According to IDC in 2011 we created 1.8 zettabytes (or 1.8 trillion GBs) of information, which is enough data to fill 57.5 billion 32GB Apple iPods. And it’s growing too. By 2020 it will be 40 zettabytes which leaves the problem of how to detect and consume the information we want, without reading everything.
Infographics – here to stay?
Not all Infographics are helpful. If you wanted to start forming your own views, then grab a Smartphone and look at some of the terrible examples on this link. The question is, if a data visualisation isn’t helpful, then what purpose does it fulfil other than just more ‘digital noise’.
If a data visualisation isn’t helpful, then what purpose does it fulfil other than just more ‘digital noise
So, assuming a well-crafted Infographic, based on actual, insightful data is better than a big spreadsheet or 20-page report, then Infographics are probably here to stay – at least until there are 57.5 billion infographics!
So, like any good story, the anatomy of a perfect Infographic can be linked to a formula. I’ve studied some of the best (& worst) and refined it into the following 9 easy steps, which go beyond aesthetics™.
Step 1: Question your motivation for an Infographic
A: Are you creating content for your brand to promote through social media, in the hope it will become viral and attract new business?
B: are you visualising a ton of data for an audience who are time poor hoping it will make it easier and quicker for them to digest.
If it’s A, then consider being a curator rather than a creator. There are plenty of infographics available on Pinterest or through Blogs and by searching on Google Images. The good news is they are for sharing, so find one on your subject and consider creating a Pinterest board which dramatises your subject and then show this to your audience.
If it’s B, ‘a ton of data’, consider who you you’re aiming at, I.e. Who’s interested in the information? What they might need the info for? And how you might want them to act after they’ve studied your visualisation? Maybe describe them at this early stage (i.e. this infographic is for marketers briefing designers…)
Give a nice short account of what your audience will learn after studying your infographic and how long it might take.
Kick off with a big stat. Here you might describe the size of the base or populous (how many people were asked), or the scale of the problem they can identify with (i.e. 40 zettabytes of data and a globe). Be sure to quote the source of the data, it adds meaning and context. Note: most viewers will follow up and verify the data before sharing.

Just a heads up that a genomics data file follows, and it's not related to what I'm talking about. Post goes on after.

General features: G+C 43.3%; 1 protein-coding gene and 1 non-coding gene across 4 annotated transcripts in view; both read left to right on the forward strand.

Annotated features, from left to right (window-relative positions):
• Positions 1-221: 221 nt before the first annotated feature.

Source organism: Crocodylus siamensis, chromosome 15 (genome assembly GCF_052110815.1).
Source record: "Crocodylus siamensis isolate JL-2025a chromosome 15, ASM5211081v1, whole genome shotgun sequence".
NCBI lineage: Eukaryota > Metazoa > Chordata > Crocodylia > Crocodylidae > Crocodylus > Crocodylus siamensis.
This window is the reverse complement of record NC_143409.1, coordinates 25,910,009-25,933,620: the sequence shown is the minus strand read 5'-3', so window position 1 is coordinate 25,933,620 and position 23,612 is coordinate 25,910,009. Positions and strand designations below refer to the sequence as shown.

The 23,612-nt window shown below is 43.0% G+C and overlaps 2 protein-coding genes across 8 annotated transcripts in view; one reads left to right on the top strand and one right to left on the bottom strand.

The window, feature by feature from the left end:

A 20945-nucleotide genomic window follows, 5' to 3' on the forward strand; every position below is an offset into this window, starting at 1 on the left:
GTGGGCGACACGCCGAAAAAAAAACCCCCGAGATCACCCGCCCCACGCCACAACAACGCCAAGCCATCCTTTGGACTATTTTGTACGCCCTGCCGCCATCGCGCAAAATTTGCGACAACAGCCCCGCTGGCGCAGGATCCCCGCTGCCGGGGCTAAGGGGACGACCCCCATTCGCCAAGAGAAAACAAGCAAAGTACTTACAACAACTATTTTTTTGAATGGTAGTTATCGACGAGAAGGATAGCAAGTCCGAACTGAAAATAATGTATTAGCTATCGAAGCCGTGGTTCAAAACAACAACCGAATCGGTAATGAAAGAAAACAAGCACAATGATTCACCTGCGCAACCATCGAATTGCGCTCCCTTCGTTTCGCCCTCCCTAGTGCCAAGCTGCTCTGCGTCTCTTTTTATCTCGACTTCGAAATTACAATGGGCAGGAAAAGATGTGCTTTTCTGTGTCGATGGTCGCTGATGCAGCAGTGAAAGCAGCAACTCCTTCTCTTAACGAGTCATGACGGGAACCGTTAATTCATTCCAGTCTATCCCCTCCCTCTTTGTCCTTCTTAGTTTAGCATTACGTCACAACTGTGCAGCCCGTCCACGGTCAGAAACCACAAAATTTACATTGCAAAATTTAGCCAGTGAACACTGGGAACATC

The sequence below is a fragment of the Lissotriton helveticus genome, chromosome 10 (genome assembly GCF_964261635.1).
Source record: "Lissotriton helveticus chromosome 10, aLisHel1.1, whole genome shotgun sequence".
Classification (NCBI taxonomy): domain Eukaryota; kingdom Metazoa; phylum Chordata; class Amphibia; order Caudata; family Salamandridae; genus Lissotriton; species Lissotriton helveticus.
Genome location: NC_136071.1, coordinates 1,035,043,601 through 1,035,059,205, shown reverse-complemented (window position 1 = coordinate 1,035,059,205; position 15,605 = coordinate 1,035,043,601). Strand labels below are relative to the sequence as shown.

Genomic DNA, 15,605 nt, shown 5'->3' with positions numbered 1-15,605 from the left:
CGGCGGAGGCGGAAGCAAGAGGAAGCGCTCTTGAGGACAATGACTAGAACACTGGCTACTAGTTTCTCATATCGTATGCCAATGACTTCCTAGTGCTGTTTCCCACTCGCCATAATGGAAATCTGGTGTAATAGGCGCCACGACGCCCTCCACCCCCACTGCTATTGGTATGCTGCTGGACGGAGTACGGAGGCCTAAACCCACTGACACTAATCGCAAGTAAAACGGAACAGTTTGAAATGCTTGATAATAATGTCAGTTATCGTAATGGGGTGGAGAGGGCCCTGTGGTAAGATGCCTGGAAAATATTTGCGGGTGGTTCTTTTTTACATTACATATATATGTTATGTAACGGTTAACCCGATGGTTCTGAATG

Keep the viewer engaged and not static, using graphical ‘linking-devices’ such as ribbons, arrows, wiggly lines, dots etc.
Make a comparison. Challenge what they already know and provide some insightful and potentially controversial views. This is a good time to leverage some brands or products the audience will know of – to reinforce the point.
Check your analytics, but its likely your graphic will appear on a smartphone. Think scale. There’s nothing worse than having to pinch and zoom and scroll and double-tap all the way through a page on a smartphone. This can be avoided by ensuring your Infographic is legible at 100%.
If its being read on a small screen, viewers will scroll (if the data and insights are good), but keep any dramatic data as near to the top as possible. If you have to use a paragraph of text, keep the column widths narrow (say, below 28 characters) which is why a condensed font (like Arial condensed) works really well.
Finish on a positive note. Data can be overwhelming and leave a viewer feeling distressed (“What should I do now, i know all this stuff!”). Like all problems, there should be a solution, otherwise theres no reason to discuss it!
Next steps: Facilitate sharing, by applying easy visible, and annotated social links. Encourage social sharing further by appealing to their ‘online profile’. I.e. What would this graphic or information or subject look like on ‘their’ profile if they pin, like or share it on?
I hope this helps anyone considering the process. It not an exhaustive list and I dare say, you can add to it further. If you do have any comments let me know – have I missed anything?
I like to think you don’t ‘need’ to be a designer to dramatise really great information, but if you do want to create something beyond your own design skills, let me know at firstname.lastname@example.org.
Leave a comment below and I’ll respond! Or write to me via my contact page. You can also call on 0203 287 4910 – I’m keen to hear your views (and additions)…
By Paul Stratford